DVD Review - Capital Games
Capital Games is about former Los Angeles Police Department officer Steve Miller. The film opens with Miller, a tall, gorgeous, well-built blonde with blue eyes, played by Eric Presnall, running shirtless through the streets of L.A., as he experiences a series of flashbacks. To the hardcore Hauser fan who has read her most recent books, bells will ring, particularly if said person has read Miller's Tale, a prequel novel explaining the flashbacks. Miller's Tale tells prior to the start of Capital Games how Miller caused a stir with his conservative family and racist LAPD father when he started dating a black woman whom he rescued from a burglary.
With a screenplay by Wendell Lu and directed by Ilo Orleans in his feature debut, Capital Games makes it clear by the end of the first reel that Miller and his black girlfriend Sonja Knight, played by Paula Ray, have broken up and Miller is now by himself. The reasons she left are only clear in retrospect but Miller also left the LAPD, currently putting him to work at Parsons and Co., an advertising agency. He's been there for five years. He's very competitive and ambitious and has worked his way up, dressing in very nice suits and driving a Mercedes-Benz, but he wants more.
At the agency, there is an account, the Foist account, that is gone up for grabs. Miller wants it, which would not only prove him the alpha dog but also net him a lot in commission. Yet, on the day that he goes for it, appealing to his boss, Mr. Parsons, a new ad executive arrives at the agency.
The new ad exec is Mark Richfield, a British transplant who rivals Miller for the Foist account. Richfield is played by Gregor Cosgrove in a not always convincing British accent. Before even properly meeting, Richfield upsets Miller by taking his parking space with his sporty and way more fun Pontiac Solstice, a convertible roadster. Richfield is also dressed more impeccably and comes with more confidence, manners and ability in ad work.
The rivalry between Miller and Richfield amplify when Parsons decides to take everyone at the agency to Santa Fe, New Mexico, for a company retreat for the weekend. Miller and Richfield are forced to live together in a home in the desert. The retreat is meant for team building, but it only makes Miller's competitiveness that much worse.
During the retreat, the agency's employees participate in three exercises or "games" meant to bring them all closer together. It brings Miller and Richfield together but in unexpected ways. Richfield criticizes Miller at almost every decision he makes, as Miller makes it clear that he wants to be the sole person making the decisions, revealing how Miller is way too macho and Richfield way too pampered.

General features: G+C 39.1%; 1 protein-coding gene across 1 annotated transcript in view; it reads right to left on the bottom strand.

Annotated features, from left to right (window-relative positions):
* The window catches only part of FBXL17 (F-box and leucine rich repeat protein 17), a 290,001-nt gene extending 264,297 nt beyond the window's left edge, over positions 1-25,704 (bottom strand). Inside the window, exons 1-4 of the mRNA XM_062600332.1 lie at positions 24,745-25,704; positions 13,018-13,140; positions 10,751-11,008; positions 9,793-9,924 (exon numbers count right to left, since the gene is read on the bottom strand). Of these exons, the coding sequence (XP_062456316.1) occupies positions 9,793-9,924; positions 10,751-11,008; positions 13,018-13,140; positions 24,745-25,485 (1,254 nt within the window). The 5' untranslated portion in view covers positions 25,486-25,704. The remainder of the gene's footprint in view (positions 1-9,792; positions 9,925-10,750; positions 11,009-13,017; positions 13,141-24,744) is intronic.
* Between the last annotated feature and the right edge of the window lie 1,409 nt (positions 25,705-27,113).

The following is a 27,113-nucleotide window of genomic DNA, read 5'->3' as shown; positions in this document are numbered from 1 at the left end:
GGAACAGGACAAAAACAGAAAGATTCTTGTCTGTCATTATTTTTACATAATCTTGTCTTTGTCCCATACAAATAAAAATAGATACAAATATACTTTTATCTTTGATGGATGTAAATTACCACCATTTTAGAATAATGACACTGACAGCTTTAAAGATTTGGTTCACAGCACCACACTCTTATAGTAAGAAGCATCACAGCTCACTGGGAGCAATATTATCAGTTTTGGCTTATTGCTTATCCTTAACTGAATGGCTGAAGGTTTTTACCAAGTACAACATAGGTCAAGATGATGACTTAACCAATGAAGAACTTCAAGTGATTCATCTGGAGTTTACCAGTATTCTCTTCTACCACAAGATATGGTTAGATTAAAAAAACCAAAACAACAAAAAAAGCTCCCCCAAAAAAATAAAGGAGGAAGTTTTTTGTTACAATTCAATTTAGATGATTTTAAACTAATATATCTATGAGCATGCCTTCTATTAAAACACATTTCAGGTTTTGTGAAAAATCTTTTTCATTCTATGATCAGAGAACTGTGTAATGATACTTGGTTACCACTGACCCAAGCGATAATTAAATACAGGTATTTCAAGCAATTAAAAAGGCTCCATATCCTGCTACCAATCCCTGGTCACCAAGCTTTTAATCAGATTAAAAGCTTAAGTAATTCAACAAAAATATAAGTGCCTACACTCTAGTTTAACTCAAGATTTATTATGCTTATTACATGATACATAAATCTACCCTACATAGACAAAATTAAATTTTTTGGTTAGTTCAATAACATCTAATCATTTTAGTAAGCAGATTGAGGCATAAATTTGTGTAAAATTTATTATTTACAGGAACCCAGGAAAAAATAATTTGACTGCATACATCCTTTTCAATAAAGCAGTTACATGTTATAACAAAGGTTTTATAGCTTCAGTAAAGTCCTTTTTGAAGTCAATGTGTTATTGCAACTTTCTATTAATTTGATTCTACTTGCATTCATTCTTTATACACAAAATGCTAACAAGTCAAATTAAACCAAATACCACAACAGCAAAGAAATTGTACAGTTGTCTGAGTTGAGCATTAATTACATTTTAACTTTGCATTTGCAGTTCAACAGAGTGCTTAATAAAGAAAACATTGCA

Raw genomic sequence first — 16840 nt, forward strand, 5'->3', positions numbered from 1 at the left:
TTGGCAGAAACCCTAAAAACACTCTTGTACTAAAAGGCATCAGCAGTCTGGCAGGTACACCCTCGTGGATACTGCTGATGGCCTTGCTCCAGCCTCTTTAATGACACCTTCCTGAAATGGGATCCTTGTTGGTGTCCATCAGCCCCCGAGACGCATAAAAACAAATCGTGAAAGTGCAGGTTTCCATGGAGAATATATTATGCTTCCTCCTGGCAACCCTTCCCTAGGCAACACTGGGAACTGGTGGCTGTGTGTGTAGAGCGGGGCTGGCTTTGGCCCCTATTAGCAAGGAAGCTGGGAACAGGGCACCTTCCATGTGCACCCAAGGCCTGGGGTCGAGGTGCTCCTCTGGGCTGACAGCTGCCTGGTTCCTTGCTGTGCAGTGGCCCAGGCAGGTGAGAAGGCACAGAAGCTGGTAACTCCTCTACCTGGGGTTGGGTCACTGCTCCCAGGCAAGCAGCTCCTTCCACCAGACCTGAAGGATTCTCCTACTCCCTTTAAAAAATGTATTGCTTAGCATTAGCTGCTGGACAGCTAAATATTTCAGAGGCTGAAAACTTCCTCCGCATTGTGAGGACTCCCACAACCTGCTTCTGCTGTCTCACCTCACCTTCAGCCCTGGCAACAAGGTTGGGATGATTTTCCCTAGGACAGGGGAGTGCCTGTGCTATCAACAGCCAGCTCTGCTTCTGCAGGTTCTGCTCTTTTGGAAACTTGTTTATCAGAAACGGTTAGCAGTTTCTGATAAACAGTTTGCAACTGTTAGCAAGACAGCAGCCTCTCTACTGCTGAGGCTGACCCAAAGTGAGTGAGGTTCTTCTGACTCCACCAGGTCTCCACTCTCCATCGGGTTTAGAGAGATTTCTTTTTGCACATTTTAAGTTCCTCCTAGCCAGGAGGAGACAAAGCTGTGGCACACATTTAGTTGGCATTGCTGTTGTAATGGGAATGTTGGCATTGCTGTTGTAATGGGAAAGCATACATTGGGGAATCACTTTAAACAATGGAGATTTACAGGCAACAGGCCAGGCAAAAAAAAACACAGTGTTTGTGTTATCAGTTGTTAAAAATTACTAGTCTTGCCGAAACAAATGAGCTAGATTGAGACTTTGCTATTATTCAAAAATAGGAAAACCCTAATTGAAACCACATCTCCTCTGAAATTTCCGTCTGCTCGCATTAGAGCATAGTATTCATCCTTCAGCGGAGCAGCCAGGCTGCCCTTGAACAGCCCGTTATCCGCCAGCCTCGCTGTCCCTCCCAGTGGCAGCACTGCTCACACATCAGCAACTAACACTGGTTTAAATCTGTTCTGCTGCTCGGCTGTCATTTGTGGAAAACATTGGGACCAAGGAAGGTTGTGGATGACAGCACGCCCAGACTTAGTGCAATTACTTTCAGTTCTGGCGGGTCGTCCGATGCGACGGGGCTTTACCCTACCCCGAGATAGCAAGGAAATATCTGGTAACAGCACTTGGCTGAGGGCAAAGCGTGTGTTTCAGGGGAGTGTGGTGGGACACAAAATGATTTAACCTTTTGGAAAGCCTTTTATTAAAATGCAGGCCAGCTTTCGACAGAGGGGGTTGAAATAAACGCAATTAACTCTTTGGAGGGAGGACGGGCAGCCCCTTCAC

Aside from a couple of moments that mirror the Oscar-winning 2005 film, Capital Games is not Brokeback Mountain. Evidence of this is the fact that it's not about exterior homophobia or homophobia that comes from any real, outside threat. A possible threat exists in Miller's conservative family, but Lu's script never makes use of that threat.
The only, other threat is Richfield's pending marriage to Sharon Tice, played by Corinne Fox, a New Mexico native. There's also a question of Richfield's relationship to openly gay lawyer Jack Larsen, played by Shane Keough, the former baseball player and model, but Lu's script fails to explain what the dynamic is between Richfield, his future wife and Larsen who is currently Richfield's roommate. One scene has Richfield come home and see both his fiancée and Larsen sitting in his living room, and one wonders about their history.
Nevertheless, the absolute fun of this movie is watching Miller doggedly pursue Richfield and do whatever he can to seduce Richfield. It's almost like a cat-and-mouse game, a predator going after its prey. It helps that Miller is former LAPD because it's also like a cop going after a suspect, a suspect with whom he wants to have sex, making the movie more about the tension and passion that heavily breathes between the two men.
The film premiered at Philadelphia's Qfest 2013. It was made available on DVD through Amazon via an "on demand" basis, but now Breaking Glass Pictures is giving it a proper DVD release on February 25.
Four Stars out of Five.
Not Rated but for contains male full-frontal nudity and sexual situations.
Running Time: 1 hr. and 37 mins.